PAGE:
UNESCO Warns Syrian Heritage Being Destroyed

Syrian rebels take cover during clashes with regime forces at the Umayyad Mosque in the old city of Aleppo hours before the S
Syrian rebels take cover during clashes with regime forces at the Umayyad Mosque in the old city of Aleppo hours before the Syrian army retook control of the complex on October 14, 2012. Syria's army retook control of the historic mosque after fierce clashes with rebels in and around the area, a military official and the Syrian Observatory for Human Rights said. AFP PHOTO/Tauseef MUSTAFA (Photo credit should read TAUSEEF MUSTAFA/AFP/GettyImages)

UNESCO, the United Nations agency that promotes international peace through culture, history and science, warned Thursday that Syria's rich cultural heritage is being destroyed by the civil war that has claimed more than 100,000 lives.

UNESCO Director General for Culture Francesco Bandarin said the theft of historic artifacts, which are often sold on international markets, is causing the most irreversible damage, Reuters reports. Interpol has confiscated nearly 100 artifacts at Syria's porous border with Lebanon, according to Reuters.

Syrian artifacts are reportedly a lucrative source of income for rebel groups fighting against the government of President Bashar al-Assad. A report last year in TIME said rebels had set up semi-official networks of antiquities smugglers in order to "fund the revolution." On top of the loss of artifacts, all six of Syria's UNESCO World Heritage Sites have reportedly been damaged or destroyed since the conflict began in the spring of 2011. In one of the most distressing incidents, the al-Medina Souk in the walled historic district of Aleppo was burned to the ground during a battle last year between rebels and pro-government forces, according to multiple reports. The souk, which was over eight miles long, was the largest covered market in the world before it was destroyed. Additionally, video uploaded from Syria in July appeared to show missiles fired during an air raid hitting the Krak de Chevaliers, a 12th-century Crusader castle near Homs. umayyad mosque The 12th-century Umayyad Mosque in Aleppo, before and after its minaret was destroyed by shelling in April.(AP Photo/Aleppo Media Center, AMC, FILE)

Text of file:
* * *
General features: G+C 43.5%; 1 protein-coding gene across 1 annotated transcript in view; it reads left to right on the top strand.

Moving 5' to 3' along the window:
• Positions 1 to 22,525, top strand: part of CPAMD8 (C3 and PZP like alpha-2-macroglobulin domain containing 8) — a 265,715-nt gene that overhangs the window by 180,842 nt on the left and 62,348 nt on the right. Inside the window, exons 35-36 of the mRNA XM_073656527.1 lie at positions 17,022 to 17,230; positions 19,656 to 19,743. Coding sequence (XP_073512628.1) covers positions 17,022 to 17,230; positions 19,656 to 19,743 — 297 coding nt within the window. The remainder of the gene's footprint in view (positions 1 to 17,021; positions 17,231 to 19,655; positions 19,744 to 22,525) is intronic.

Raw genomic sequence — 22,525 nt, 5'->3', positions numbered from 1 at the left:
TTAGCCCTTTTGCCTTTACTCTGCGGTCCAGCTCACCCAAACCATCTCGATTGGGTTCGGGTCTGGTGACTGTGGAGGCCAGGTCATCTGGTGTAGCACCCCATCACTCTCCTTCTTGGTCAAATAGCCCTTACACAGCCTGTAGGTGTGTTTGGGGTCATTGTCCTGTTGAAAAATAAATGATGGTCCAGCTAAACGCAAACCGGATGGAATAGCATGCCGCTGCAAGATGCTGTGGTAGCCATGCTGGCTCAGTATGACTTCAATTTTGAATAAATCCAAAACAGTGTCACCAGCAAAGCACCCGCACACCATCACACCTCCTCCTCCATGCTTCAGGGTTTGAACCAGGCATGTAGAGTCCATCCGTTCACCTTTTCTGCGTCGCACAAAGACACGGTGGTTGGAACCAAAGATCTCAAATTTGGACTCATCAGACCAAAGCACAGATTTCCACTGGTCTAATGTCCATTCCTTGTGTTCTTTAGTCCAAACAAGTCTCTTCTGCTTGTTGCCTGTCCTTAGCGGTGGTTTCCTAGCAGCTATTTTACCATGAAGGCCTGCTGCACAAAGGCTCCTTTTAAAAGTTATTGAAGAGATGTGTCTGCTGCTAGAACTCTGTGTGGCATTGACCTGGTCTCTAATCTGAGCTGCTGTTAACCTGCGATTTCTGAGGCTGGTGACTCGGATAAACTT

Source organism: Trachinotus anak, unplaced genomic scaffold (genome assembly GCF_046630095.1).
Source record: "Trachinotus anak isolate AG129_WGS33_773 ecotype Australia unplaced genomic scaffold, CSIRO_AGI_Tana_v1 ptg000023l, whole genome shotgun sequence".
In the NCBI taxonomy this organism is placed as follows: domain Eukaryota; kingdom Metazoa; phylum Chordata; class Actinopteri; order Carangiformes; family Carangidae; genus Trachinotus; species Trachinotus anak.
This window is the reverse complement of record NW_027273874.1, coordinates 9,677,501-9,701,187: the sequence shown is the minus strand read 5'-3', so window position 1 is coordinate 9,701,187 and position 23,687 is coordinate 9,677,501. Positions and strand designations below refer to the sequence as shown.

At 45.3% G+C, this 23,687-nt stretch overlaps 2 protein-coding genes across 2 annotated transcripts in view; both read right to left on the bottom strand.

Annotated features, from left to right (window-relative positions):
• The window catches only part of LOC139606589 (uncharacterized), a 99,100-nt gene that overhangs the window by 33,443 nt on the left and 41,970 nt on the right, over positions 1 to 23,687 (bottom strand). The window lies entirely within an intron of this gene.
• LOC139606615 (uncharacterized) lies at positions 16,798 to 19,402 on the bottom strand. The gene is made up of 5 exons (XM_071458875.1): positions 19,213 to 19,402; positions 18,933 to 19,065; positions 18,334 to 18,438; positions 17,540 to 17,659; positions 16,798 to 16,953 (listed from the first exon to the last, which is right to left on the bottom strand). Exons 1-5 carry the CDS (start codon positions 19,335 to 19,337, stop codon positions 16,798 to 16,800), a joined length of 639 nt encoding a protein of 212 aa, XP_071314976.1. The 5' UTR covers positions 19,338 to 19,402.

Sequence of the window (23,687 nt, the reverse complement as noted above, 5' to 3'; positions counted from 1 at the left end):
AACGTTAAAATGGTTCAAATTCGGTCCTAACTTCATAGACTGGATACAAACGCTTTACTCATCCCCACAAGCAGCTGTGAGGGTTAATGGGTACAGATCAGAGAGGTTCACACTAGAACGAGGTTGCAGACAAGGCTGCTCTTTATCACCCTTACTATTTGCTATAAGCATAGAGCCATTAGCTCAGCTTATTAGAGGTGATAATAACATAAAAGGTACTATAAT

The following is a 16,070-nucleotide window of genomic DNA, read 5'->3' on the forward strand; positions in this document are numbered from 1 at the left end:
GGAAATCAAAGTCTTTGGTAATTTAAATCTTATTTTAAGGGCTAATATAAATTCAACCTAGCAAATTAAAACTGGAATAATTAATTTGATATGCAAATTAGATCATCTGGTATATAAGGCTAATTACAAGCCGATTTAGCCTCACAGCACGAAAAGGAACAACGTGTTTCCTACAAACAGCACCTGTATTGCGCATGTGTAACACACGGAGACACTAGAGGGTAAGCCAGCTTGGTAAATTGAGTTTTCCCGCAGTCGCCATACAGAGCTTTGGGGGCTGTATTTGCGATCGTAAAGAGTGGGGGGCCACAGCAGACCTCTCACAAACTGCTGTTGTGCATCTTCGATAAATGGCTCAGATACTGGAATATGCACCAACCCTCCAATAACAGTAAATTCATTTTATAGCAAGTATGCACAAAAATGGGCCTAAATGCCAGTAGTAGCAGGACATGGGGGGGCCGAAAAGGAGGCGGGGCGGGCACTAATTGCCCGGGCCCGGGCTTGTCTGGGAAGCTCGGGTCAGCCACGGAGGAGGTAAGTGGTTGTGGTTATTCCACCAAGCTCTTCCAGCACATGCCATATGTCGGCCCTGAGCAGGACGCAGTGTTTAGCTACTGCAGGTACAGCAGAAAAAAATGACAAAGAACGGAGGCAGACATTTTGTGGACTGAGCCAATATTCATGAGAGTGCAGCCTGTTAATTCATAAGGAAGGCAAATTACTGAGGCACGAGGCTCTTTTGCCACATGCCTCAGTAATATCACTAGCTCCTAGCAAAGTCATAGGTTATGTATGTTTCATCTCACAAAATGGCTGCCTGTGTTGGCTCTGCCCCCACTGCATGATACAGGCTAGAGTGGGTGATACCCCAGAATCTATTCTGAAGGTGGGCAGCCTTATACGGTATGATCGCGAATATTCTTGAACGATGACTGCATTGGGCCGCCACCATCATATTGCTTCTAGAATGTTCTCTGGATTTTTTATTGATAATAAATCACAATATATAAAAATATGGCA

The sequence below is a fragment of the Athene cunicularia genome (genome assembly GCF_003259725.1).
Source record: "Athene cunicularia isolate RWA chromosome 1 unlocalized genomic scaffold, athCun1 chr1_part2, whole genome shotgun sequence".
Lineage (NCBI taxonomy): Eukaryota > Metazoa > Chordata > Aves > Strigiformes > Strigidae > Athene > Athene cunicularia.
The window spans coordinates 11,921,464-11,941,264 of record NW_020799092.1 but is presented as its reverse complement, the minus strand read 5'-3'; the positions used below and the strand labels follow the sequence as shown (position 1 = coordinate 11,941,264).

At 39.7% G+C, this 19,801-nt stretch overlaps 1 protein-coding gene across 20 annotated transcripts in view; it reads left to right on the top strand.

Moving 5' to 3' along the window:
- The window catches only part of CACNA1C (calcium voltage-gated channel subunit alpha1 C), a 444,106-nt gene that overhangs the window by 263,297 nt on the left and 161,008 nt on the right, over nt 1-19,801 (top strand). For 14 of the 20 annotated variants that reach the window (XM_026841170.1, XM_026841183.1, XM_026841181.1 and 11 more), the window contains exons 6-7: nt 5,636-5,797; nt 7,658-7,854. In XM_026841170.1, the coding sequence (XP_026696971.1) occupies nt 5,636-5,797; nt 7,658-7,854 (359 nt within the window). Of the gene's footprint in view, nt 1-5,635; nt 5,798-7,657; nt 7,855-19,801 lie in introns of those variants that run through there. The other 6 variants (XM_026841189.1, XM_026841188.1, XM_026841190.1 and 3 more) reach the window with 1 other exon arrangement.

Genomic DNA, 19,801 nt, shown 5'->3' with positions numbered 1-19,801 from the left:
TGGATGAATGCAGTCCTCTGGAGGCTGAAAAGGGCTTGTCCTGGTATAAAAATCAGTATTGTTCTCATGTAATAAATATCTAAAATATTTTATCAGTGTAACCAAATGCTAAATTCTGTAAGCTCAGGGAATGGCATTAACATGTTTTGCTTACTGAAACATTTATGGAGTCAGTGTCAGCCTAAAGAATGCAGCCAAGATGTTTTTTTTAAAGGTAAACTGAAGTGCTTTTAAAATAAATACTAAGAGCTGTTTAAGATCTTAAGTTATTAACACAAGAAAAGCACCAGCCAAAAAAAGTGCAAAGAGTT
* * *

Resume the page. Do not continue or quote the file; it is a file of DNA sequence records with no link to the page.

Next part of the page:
Aside from taking a toll on Syria's ancient heritage, such destruction will also hurt the Middle Eastern nation's economy. Damage to historic and religious sites -- like the famed Umayyad Mosque in Aleppo, which suffered appalling damage earlier this year -- "rob[s] Syria of its best chance for a post-conflict economic boom based on tourism, which, until the conflict started...contributed 12 [percent] to the national income," TIME Magazine Middle East Bureau Chief Aryn Baker reported last year.

During bloody clashes in Egypt earlier this month at least one ancient museum's artifacts were looted and burned, while just two years ago in Egypt a break-in occurred at Cairo's Egyptian Museum, which is home to the Tutankhamen exhibit.



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